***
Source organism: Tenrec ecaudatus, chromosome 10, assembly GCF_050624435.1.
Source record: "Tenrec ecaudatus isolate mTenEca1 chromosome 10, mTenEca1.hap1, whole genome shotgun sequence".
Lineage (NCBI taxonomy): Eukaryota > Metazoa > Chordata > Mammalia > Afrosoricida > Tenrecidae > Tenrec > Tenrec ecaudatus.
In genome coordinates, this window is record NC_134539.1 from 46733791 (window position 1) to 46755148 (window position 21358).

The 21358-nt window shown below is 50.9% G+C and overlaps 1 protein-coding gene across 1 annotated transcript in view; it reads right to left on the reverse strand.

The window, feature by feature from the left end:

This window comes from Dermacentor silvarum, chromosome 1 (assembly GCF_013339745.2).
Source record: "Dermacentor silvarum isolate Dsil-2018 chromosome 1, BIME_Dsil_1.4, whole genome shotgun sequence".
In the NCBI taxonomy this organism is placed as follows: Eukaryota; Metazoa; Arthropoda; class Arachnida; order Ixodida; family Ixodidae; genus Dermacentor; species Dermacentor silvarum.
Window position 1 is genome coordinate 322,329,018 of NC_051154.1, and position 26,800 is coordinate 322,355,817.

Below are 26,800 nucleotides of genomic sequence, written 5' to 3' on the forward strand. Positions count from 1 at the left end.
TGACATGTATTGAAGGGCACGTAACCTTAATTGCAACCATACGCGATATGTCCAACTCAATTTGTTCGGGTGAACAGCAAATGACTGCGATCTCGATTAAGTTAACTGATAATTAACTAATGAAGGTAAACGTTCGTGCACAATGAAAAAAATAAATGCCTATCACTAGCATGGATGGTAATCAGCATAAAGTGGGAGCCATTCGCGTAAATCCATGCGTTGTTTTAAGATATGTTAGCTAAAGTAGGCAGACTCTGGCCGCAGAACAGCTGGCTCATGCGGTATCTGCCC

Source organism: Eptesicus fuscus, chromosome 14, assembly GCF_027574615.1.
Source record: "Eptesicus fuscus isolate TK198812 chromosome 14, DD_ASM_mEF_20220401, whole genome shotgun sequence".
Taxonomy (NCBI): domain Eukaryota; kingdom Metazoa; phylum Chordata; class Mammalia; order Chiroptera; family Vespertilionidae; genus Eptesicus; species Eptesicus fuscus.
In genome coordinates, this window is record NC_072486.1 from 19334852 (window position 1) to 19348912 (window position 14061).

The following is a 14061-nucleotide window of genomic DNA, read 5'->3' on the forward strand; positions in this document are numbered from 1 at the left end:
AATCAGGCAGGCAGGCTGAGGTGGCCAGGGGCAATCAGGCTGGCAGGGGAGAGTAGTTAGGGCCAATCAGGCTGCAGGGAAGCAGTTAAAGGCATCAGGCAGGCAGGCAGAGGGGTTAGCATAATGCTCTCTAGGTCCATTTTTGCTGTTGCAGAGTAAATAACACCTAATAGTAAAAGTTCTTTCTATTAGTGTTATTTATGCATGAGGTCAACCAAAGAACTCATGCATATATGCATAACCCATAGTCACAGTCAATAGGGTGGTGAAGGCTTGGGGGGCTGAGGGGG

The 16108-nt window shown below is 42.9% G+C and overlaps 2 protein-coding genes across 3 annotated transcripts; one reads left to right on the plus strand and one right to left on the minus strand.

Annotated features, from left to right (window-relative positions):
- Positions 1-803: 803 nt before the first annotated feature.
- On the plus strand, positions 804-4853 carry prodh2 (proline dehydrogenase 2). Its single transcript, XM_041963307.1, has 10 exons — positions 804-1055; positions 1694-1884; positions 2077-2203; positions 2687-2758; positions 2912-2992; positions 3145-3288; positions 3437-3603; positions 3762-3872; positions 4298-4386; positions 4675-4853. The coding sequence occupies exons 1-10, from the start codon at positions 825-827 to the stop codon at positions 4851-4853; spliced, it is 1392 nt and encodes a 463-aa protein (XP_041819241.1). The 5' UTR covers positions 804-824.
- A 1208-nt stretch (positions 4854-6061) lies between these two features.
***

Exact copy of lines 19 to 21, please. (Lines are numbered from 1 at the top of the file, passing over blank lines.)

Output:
The 16108-nt window shown below is 42.9% G+C and overlaps 2 protein-coding genes across 3 annotated transcripts; one reads left to right on the plus strand and one right to left on the minus strand.

Annotated features, from left to right (window-relative positions):
- Positions 1-803: 803 nt before the first annotated feature.